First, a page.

Backpacking in the Porcupine Mountains

June 11-14, 2017

To celebrate our 10th Anniversary in 2015 my husband and I decided to try something different, so we spent a few days backpacking in the Porcupine Mountains in the Upper Peninsula of Michigan.  We really enjoyed ourselves and vowed to do it again soon.  Fast-forward to two years later and we finally were able to dig the backpacks out and put them to use, except this time we added two more.

We love to travel with Red and Fred and decided this would be another fun adventure to include them on.  There was some hesitation though due to the fact that neither of our kids had yet to sleep outside in a tent before. Also, both kids are terrified to be outside after dark, of bears, wolves, snakes, spiders and the dreaded Hodag.  We decided to choose adventure and do it anyway, even though we were uncertain of the outcome.

We purchased each kid a backpack that fit them just right along with a pillow, sleeping bag and sleeping pad.  Like most kids, ours are not the most adventurous when it comes to the variety of food that they eat.  I did a lot of research on what packed well and what would be filling.  Many people highly recommended lots of snacks and stopping often, which we found to be wise advice.

Our adventure started off on a Tuesday afternoon after stopping for a filling lunch at a restaurant near the entrance to the state park.  During lunch, the clouds rolled in and there was a nice thunderstorm.  Thankfully, by the time we set off on our hike the rain had stopped, but there continued to be consistent rumbles of thunder.  We set off to get to our first campsite, about two miles in, as quickly as possible knowing that it could start raining at any time.  Initially, there were some issues with the kids in getting the packs adjusted just right and the realization this is going to be work!  Fred stopped after 50 feet and refused to take another step, but we expected that, and eventually the kids started getting more comfortable with adjusting their own pack’s belts and straps.  It was hard to move quickly when the scenery around us was so beautiful.  We had to remind ourselves that the trip was not about a destination but rather the journey.  The kids needed the frequent breaks and we needed to slow down and enjoy the slower pace. The trail that we were on paralleled the Little Carp River which had a lot of little waterfalls to enjoy.  It also goes through an old growth forest.  The centuries-old trees towering over us were magnificent to look at.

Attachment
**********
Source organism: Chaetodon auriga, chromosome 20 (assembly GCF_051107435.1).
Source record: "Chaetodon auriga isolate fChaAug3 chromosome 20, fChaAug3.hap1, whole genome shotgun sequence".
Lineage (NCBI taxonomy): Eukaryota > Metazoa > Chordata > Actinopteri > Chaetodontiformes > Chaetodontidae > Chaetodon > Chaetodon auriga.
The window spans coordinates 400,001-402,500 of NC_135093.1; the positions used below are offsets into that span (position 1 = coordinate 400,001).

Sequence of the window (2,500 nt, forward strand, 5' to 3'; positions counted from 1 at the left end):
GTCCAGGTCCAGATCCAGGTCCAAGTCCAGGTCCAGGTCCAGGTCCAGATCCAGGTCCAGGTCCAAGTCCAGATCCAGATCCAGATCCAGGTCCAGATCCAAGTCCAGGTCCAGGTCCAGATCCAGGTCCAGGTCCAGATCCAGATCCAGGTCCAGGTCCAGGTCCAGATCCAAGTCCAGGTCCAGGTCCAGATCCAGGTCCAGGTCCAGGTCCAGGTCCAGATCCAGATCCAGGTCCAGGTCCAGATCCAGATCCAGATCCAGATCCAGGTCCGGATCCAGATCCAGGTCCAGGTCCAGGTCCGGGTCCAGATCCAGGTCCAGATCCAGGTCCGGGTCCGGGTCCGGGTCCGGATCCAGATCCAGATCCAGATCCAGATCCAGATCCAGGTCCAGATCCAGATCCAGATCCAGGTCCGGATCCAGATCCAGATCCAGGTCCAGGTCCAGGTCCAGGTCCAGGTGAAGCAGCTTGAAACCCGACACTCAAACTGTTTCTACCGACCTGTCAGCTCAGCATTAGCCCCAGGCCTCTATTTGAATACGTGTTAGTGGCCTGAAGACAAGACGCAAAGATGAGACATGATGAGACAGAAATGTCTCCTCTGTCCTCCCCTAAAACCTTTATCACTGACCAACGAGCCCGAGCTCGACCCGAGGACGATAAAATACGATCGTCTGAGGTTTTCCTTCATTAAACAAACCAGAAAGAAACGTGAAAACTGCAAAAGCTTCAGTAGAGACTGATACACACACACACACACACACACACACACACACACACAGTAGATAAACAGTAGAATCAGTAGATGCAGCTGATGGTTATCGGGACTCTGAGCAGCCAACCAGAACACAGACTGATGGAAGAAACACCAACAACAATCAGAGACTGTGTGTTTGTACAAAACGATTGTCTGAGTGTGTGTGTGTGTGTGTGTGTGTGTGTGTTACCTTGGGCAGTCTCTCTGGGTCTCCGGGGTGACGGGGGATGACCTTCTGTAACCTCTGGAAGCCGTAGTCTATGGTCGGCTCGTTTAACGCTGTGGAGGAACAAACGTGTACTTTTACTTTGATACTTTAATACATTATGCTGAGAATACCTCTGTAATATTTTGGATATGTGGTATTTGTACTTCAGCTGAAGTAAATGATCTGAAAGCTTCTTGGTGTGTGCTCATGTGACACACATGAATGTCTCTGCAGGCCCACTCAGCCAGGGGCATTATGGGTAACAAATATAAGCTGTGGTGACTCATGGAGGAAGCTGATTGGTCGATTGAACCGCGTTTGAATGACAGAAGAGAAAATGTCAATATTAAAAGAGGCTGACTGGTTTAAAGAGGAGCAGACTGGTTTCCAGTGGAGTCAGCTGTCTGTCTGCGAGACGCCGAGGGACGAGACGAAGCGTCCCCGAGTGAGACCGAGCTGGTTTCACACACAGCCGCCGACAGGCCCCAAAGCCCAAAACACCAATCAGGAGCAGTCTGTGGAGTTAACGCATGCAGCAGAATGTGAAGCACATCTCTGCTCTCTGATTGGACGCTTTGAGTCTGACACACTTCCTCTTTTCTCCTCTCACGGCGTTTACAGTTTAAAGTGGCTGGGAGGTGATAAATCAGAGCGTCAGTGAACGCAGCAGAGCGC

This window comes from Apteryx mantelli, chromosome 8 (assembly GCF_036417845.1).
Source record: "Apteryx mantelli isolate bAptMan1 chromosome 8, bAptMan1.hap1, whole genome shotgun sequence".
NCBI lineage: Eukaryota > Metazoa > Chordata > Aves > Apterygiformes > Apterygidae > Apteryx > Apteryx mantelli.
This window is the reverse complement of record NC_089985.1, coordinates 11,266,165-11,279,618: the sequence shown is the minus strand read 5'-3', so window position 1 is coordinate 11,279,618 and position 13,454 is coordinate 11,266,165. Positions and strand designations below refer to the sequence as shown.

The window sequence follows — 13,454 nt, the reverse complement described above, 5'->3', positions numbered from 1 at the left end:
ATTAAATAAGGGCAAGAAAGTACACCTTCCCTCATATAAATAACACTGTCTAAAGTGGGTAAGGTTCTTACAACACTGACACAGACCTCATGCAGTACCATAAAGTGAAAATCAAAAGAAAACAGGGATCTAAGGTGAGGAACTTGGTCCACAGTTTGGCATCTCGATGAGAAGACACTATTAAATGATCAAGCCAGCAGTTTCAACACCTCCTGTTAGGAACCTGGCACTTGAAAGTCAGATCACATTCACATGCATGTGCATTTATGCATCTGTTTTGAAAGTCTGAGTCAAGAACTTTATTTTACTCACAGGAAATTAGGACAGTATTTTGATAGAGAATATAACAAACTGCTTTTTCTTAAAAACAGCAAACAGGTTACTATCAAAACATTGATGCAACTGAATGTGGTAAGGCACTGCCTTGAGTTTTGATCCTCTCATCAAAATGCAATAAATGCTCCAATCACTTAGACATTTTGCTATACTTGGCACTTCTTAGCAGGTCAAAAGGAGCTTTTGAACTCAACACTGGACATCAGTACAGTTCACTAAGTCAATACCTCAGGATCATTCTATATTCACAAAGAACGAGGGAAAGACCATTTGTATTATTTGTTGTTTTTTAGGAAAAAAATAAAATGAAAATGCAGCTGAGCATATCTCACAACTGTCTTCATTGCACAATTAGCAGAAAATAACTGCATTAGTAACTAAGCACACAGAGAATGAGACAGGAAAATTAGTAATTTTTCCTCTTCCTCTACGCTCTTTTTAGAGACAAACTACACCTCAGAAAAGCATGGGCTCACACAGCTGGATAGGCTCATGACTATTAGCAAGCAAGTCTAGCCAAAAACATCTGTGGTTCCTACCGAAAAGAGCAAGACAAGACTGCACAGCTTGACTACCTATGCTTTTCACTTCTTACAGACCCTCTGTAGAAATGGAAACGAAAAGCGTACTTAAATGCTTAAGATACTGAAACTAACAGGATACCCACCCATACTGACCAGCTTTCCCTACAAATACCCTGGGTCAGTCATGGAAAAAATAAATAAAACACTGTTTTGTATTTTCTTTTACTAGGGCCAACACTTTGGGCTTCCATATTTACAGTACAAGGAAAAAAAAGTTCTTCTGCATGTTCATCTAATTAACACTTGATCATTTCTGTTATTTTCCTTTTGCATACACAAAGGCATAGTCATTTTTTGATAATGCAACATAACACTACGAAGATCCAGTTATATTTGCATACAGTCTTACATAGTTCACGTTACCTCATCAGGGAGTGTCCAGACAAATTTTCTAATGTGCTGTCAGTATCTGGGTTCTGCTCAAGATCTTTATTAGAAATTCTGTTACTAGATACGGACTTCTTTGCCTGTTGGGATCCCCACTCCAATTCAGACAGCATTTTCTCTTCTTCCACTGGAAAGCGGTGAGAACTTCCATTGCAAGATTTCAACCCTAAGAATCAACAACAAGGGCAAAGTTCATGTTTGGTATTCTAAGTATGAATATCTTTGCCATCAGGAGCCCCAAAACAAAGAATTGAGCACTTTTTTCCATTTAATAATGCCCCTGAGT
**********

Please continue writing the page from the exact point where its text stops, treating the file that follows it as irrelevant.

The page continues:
Going into the trip we plotted the sites where we hoped to spend each night.  This state park has designated campsites that have a fire ring and bear pole.  Backcountry camping can sometimes be tricky when it comes to sites as they are first come first serve.  We figured the kids would be able to do 3-4 miles each day and picked where we hoped to end up.  We also let the kids explore the map and get an idea of where we were going.  This helped to pacify a few of the “are we there yet?” type of questions that are always present on any trip with children. Thankfully, when we reached our intended first campsite it was empty.  We quickly set up the tent and a tarp covering an area near the campfire as the thunder seemed to be getting closer.  The kids had a blast camping right next to the river and of course, both of them fell in with their shoes on within 20 minutes of arriving.  A neat feature right in the middle of our site area was a large boulder with a tree growing over the top of it that acted as a wonderful natural jungle gym.  We had our first meal which consisted of Easy Mac and hot dogs that slowly thawed from the frozen state they started in when we began our hike.  It started to gently rain soon after dinner.  Fred and I went to unroll the sleeping pads and sleeping bags.  When traveling or doing anything with children, we all know that unexpected things tend to happen.  Well, while Fred was helping me, he ended up spilling his entire water bottle and quickly soaking two of our sleeping pads.  It was so damp out that we knew they would not dry very quickly and it was approaching bedtime.  So, my husband and I put the kids in the tent with their journals and proceeded to hold the sleeping pads very carefully near the fire to dry them off.  Eventually, we all got settled into the tent.  Surprisingly there was very little apprehension about sleeping outside.  One of the most successful items we packed were glow sticks.  They gave off just enough light to act as a perfect nightlight for the kids. With glow sticks lighting up the tent and the peaceful sound of the rapids on the Little Carp River, we all quickly fell asleep.